Other things to avoid would be items which could involve using unfamiliar technology they are unprepared or unable to learn how to use.  A new cell phone, tablet, digital camera, computer game, or similar item might seem like a great idea to a young adult, but can end up being left in a closet or re-gifted to someone else by a senior who feels that using it will be too challenging.  

Technology Gifts Which Might Be Helpful

If you do purchase a technology gift, make sure it is something the recipient wants and will be able to use, with a minimum of assistance.  There are some "senior friendly" phones and other types of technology which can be a good choice.  

It took us a while to become accustomed to talking to our "Alexa" devices, (Ad) but now "she" turns on some of our lamps, reminds us when to take food out of the oven, and answers questions about the weather and other things.  Many seniors would enjoy having one, but be prepared to help them learn to use it. 

If you know someone who loves to garden, they might appreciate this lovely t-shirt with a photo I took of hydrangeas and the words "Happiness Blooms in my Garden."  There is also a matching coffee mug.  

You can find more gifts for retirees and others at my Etsy Store, DeborahDianGifts:

Enjoyed this post? Never miss out on future posts by following us.  You will receive one weekly email containing the most current post. 

If you are interested in learning more about financial planning, Social Security, Medicare, where to retire, common medical issues as you age, travel and more, use the tabs or pull down menu at the top of the page to find links to hundreds of additional helpful articles.

Disclosure: This blog may contain affiliate links. If you decide to make a purchase from an Amazon ad, I'll make a small commission at no extra cost to you.

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Photo credits:  Morguefile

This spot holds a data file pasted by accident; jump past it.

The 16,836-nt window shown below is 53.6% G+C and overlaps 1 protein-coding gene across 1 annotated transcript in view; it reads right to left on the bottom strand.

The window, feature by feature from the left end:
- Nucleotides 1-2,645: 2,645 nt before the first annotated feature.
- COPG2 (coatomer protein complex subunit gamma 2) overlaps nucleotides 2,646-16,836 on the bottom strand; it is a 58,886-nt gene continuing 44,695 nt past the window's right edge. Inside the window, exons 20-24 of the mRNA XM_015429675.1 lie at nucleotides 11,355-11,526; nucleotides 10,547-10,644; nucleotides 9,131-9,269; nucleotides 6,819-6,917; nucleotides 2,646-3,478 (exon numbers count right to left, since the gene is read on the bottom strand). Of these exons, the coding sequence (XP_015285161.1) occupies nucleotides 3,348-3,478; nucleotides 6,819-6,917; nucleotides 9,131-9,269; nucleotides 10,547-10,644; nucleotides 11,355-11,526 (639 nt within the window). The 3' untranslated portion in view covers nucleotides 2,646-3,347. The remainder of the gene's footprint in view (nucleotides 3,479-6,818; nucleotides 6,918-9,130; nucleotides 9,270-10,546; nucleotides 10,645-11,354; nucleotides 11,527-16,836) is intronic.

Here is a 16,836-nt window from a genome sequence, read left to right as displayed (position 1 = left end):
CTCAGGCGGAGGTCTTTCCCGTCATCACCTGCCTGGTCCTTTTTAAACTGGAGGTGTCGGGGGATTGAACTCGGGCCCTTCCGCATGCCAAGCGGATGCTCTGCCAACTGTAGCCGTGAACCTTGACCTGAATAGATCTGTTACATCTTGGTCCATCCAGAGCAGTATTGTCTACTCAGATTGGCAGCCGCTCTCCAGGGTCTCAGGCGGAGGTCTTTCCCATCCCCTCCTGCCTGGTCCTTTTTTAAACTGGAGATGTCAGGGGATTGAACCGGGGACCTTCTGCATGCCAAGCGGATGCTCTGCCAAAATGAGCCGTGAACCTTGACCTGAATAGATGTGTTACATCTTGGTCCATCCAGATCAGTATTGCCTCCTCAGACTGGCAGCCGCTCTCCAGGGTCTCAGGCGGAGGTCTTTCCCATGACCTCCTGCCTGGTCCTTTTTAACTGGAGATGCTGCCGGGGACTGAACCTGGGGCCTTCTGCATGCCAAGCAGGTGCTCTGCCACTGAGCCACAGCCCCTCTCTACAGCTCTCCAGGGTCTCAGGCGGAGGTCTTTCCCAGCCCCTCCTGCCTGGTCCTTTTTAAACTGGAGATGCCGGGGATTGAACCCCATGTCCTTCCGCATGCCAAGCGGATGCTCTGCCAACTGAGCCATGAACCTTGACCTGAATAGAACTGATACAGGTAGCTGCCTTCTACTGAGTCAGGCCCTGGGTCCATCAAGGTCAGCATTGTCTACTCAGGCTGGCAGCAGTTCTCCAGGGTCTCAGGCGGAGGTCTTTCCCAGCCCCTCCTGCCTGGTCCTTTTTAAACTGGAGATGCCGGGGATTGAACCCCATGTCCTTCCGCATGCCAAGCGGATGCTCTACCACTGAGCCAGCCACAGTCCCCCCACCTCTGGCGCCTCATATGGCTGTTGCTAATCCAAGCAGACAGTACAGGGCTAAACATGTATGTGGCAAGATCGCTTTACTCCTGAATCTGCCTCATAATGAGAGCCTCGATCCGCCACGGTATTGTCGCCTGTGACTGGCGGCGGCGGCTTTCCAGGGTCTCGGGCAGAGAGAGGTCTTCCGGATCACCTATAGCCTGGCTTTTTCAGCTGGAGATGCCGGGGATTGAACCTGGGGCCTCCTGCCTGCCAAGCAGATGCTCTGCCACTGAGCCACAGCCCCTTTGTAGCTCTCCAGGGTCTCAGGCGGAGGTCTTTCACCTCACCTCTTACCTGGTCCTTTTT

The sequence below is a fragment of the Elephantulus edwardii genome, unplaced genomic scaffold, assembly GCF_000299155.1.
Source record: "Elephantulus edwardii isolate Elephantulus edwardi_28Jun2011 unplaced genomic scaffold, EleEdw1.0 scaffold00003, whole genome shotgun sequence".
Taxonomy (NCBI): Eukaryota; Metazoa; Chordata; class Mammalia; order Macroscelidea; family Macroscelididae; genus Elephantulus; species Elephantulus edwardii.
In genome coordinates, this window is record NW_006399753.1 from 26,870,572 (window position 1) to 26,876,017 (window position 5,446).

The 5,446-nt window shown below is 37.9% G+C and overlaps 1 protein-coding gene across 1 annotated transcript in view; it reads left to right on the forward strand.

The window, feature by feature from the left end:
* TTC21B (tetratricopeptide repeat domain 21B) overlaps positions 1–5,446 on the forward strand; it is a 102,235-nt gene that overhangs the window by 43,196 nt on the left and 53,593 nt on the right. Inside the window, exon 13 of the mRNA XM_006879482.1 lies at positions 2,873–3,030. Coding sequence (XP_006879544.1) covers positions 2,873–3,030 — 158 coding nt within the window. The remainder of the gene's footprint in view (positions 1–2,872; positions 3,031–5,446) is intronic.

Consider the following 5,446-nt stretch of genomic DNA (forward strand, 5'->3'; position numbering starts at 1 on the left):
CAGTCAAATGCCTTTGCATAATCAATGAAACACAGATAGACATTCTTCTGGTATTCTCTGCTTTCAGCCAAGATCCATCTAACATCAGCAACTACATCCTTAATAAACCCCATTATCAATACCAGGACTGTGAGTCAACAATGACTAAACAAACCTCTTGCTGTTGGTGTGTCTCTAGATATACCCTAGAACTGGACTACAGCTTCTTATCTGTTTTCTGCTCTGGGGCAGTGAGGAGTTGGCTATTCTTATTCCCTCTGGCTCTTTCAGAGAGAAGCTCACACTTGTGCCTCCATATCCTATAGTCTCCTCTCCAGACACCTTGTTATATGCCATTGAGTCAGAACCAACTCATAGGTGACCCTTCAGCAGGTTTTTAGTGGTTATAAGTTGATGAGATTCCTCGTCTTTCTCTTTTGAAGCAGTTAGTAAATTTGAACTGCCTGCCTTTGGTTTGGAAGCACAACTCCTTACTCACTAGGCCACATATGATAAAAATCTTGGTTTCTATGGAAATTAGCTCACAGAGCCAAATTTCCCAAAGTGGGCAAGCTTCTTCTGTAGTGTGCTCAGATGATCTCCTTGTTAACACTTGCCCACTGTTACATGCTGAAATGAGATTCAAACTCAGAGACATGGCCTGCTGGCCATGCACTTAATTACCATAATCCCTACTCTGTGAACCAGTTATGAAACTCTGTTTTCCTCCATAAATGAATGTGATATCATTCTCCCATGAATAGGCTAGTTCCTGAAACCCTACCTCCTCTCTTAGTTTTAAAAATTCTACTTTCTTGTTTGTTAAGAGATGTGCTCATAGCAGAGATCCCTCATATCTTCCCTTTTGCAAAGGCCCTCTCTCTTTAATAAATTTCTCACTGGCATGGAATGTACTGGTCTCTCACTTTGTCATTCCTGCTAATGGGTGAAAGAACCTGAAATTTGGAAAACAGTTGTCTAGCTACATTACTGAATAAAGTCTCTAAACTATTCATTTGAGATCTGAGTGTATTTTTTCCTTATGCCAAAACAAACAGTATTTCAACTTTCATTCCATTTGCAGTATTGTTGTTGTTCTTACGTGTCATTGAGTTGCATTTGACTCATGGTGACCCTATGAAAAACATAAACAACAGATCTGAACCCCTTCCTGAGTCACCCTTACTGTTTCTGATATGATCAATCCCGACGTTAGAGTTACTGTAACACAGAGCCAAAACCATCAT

Friday, November 5, 2021

Should You Change Your Medicare Plan? What to Consider

Every fall, from October 15 to December 7, Medicare beneficiaries are given the opportunity to change their insurance plan.  Most people are happy with their current plan, and approximately 90% do not move to a different insurer. However, in some cases, they may actually be missing out on the opportunity to save money and/or improve their Medicare experience.

Whether you are completely satisfied with your current Medicare insurance coverage or you think you might want to investigate other opportunities, there are a few situations when AARP recommends that consumers should at least check out their other choices and possibly make a change.

However, before you make ANY change, it is important for people who are currently on a Medicare Advantage Plan (such as Kaiser Permanente Senior Advantage) to understand that they should not switch back to original Medicare unless they have been accepted by the Medigap plan they want.  

Medigap insurers are allowed to turn you down or charge you more for preexisting conditions, if you have been on Medicare Part B for at least six months, with or without a different insurer.  Do not make a change in haste until you are sure you will be accepted by a new company at a reasonable price.

Everyone should also consider reading the highly rated book "10 Costly Medicare Mistakes You Cannot Afford to Make."  (Ad) It could save you a lot of money in the future, and was written by a Medicare agent who is licensed in nearly every U.S. state. 

After taking all that into consideration, now you need to look at the reasons why you might want to change your current Medicare policy to a new one.

Why You Might Want to Change Your Medicare Plan

1.  If you have seen a sharp increase in your prescription drugs.  In this case, if you are on Original Medicare, plus Medigap and a drug plan, you may want to investigate other Part D drug plans to see if there is one with a formulary which will cover your drugs at a lower price.  Your pharmacist may be able to help you choose the one that covers most of your prescriptions at the lowest price.

2. If you have cancer or need surgery and you want to use a physician or surgeon who is not part of your Medicare Advantage or HMO network. Switching your policy may be the best policy, especially if you need highly specialized care.